Alaska and Montana polls already showed a stunningly tight presidential race. Now, here is North Dakota. Rasmussen’s first poll from the state suggests that this state Bush won by 27% has become highly competitive:
- Obama and McCain are tied at 43%. When leaners are included, McCain is at 47% and Obama at 46%.
Montana’s 3 electoral votes are unlikely to get Barack Obama much closer to the White House. Neither would Alaska’s 3 electoral votes. But these two red states moving towards the competitive column together starts to become interesting for Obama — particularly when we add North Dakota’s 3 electoral votes. Here we have three states that Democrats are looking to contest this year. Obama is airing ads in all of them and has visited or is making plans to visit all of them.
The day’s other presidential polls include:
- Pew’s national poll finds Obama leading 48% to 40% against McCain. A month ago, Obama was up 3%.
- Rasmussen’s survey of Wisconsin has the Democrat ahead 50% to 39% (52-42 with leaners). He benefits from an excellent favorability rating (61%, 57% for McCain).
- A poll of Illinois — also taken by Rasmussen — finds Obama ahead 50% to 37%, 52% to 41% when leaners are included.
I have put in question McCain’s hold of Arizona because of polls that have found the race to be in high single-digits. I have to be consistent here and point out that a 11% lead in Illinois is a very disappointing result for Obama and one that does not speak well of his popularity in his home-state. And don’t forget that Democrats are hoping that Obama’s coattails will carry a number of Democrats across the finish-line in districts like IL-10, IL-11 and IL-06. Thankfully for Obama, this is only one isolated poll whereas McCain has suffered from a series of underwhelming Arizona polls.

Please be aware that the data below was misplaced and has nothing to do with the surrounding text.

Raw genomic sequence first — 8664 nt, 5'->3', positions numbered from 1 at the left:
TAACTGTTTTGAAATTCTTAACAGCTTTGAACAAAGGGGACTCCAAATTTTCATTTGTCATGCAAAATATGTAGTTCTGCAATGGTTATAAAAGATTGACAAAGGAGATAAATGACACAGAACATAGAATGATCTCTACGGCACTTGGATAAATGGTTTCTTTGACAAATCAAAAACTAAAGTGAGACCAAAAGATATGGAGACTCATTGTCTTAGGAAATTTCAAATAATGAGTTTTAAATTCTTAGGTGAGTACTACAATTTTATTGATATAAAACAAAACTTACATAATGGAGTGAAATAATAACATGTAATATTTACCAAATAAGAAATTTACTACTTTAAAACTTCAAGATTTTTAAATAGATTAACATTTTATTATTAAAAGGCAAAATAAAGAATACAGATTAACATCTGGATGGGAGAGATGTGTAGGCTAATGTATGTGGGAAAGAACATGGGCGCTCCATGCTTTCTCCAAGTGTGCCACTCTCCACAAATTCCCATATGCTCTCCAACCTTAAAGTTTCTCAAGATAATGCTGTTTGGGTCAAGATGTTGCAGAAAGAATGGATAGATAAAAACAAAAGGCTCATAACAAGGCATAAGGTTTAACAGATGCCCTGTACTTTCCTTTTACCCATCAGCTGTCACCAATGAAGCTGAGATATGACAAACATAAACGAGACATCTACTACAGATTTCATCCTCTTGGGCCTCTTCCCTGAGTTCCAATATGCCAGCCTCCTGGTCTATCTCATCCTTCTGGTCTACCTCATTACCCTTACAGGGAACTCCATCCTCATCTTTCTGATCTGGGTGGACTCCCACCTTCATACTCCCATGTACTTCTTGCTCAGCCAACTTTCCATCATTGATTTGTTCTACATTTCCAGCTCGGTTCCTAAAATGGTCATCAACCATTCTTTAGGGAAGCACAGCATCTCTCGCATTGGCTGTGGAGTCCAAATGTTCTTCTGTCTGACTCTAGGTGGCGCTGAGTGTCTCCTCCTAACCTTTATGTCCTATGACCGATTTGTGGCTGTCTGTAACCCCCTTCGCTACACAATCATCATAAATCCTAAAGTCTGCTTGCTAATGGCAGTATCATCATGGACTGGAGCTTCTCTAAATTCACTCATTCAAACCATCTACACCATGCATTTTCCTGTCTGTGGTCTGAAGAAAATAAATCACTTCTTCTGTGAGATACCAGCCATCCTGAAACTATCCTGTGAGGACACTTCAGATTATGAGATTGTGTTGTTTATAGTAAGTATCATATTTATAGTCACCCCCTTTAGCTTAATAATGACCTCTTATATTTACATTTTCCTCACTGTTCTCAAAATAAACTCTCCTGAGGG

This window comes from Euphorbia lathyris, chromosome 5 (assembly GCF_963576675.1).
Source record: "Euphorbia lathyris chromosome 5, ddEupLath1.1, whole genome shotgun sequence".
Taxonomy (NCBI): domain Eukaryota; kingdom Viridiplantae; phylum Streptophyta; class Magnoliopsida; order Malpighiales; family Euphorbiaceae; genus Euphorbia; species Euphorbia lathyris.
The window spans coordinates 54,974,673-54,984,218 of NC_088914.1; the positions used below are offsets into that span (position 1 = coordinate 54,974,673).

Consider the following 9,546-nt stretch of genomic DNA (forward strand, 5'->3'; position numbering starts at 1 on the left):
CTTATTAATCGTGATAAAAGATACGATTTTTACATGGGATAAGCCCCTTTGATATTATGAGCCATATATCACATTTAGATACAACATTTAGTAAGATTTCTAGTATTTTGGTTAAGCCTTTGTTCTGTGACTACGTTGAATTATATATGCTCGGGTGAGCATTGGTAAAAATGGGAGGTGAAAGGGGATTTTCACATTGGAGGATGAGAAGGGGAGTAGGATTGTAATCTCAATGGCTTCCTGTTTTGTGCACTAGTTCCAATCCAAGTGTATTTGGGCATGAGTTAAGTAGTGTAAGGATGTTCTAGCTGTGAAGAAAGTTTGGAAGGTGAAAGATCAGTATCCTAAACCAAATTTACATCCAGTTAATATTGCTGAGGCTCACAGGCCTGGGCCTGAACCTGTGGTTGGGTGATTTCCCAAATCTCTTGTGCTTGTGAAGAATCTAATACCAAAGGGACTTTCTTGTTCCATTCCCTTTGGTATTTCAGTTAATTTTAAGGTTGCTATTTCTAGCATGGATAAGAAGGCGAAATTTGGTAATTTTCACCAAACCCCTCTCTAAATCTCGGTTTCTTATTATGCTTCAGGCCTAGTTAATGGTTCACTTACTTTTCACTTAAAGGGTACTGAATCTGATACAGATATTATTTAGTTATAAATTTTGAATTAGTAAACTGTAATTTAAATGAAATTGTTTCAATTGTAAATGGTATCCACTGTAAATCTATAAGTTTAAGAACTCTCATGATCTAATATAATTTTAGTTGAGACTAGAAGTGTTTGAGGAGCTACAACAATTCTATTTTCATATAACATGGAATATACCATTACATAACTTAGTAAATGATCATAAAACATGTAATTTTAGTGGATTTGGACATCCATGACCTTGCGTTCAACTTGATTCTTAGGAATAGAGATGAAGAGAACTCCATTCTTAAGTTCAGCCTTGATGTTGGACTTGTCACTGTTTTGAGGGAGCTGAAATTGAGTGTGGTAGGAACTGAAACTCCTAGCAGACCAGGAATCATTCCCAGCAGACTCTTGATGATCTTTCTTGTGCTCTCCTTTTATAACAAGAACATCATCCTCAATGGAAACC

As for Wisconsin, it is naturally one of the most important states in the election, and one that has clearly been trending in the Democrat’s direction ever since he secured the Democratic nomination and started to unify the base. The RNC clearly believes that Obama is vulnerable since this is one of only 4 states in which it is airing its ad on energy. But Obama has opened a consistent lead in state polls and Democrats are hoping the state is moving back to its blue roots.
The down-the-ballot polls that were released today were much less interesting, but they allow us to verify that races that absolutely no one are talking about are indeed not competitive:
- In North Dakota’s gubernatorial race, GOP Governor John Hoeven has no trouble crushing his Democratic opponent 66% to 26%.
- In Montana’s gubernatorial race (the poll was actually released a few days ago), Democratic Governor Brian Schweitzer trounces his opponent 61% to 32%.
- In Illinois’s Senate race, finally, Senator Durbin leads his Republican challenger 61% to 27%.
Of these three races, only the Montana one could become interesting in the (very) unlikely chance Obama chooses the long-shot but sometimes-mentioned Schweitzer as his running-mate.